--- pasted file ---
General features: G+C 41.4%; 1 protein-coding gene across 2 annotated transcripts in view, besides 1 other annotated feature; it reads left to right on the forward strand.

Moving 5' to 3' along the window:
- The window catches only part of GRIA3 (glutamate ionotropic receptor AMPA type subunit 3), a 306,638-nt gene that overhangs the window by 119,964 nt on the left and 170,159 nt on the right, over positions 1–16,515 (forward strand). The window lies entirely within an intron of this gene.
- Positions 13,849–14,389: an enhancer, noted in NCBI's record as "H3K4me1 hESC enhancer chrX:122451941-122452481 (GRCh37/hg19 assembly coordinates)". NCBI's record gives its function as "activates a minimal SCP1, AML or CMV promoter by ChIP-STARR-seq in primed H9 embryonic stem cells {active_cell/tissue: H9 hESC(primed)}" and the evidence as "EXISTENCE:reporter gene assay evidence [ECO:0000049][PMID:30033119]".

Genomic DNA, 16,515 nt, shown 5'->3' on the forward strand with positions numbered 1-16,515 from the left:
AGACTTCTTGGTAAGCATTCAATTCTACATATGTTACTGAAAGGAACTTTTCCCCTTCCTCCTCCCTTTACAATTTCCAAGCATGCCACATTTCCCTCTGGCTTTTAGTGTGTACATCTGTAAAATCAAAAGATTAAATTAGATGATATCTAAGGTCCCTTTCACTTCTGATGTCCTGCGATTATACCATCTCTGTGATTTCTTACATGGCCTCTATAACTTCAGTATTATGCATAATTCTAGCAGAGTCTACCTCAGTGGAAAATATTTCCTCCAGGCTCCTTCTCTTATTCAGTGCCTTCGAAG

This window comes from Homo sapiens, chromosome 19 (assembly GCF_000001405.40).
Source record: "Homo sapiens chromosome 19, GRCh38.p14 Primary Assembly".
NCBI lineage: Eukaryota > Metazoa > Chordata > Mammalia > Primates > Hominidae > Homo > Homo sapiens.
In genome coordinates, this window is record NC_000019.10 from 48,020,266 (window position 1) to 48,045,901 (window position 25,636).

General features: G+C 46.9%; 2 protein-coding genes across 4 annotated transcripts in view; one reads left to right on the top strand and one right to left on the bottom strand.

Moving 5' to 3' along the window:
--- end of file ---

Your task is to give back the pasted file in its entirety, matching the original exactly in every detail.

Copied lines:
General features: G+C 41.4%; 1 protein-coding gene across 2 annotated transcripts in view, besides 1 other annotated feature; it reads left to right on the forward strand.

Moving 5' to 3' along the window:
- The window catches only part of GRIA3 (glutamate ionotropic receptor AMPA type subunit 3), a 306,638-nt gene that overhangs the window by 119,964 nt on the left and 170,159 nt on the right, over positions 1–16,515 (forward strand). The window lies entirely within an intron of this gene.
- Positions 13,849–14,389: an enhancer, noted in NCBI's record as "H3K4me1 hESC enhancer chrX:122451941-122452481 (GRCh37/hg19 assembly coordinates)". NCBI's record gives its function as "activates a minimal SCP1, AML or CMV promoter by ChIP-STARR-seq in primed H9 embryonic stem cells {active_cell/tissue: H9 hESC(primed)}" and the evidence as "EXISTENCE:reporter gene assay evidence [ECO:0000049][PMID:30033119]".

Genomic DNA, 16,515 nt, shown 5'->3' on the forward strand with positions numbered 1-16,515 from the left:
AGACTTCTTGGTAAGCATTCAATTCTACATATGTTACTGAAAGGAACTTTTCCCCTTCCTCCTCCCTTTACAATTTCCAAGCATGCCACATTTCCCTCTGGCTTTTAGTGTGTACATCTGTAAAATCAAAAGATTAAATTAGATGATATCTAAGGTCCCTTTCACTTCTGATGTCCTGCGATTATACCATCTCTGTGATTTCTTACATGGCCTCTATAACTTCAGTATTATGCATAATTCTAGCAGAGTCTACCTCAGTGGAAAATATTTCCTCCAGGCTCCTTCTCTTATTCAGTGCCTTCGAAG

This window comes from Homo sapiens, chromosome 19 (assembly GCF_000001405.40).
Source record: "Homo sapiens chromosome 19, GRCh38.p14 Primary Assembly".
NCBI lineage: Eukaryota > Metazoa > Chordata > Mammalia > Primates > Hominidae > Homo > Homo sapiens.
In genome coordinates, this window is record NC_000019.10 from 48,020,266 (window position 1) to 48,045,901 (window position 25,636).

General features: G+C 46.9%; 2 protein-coding genes across 4 annotated transcripts in view; one reads left to right on the top strand and one right to left on the bottom strand.

Moving 5' to 3' along the window: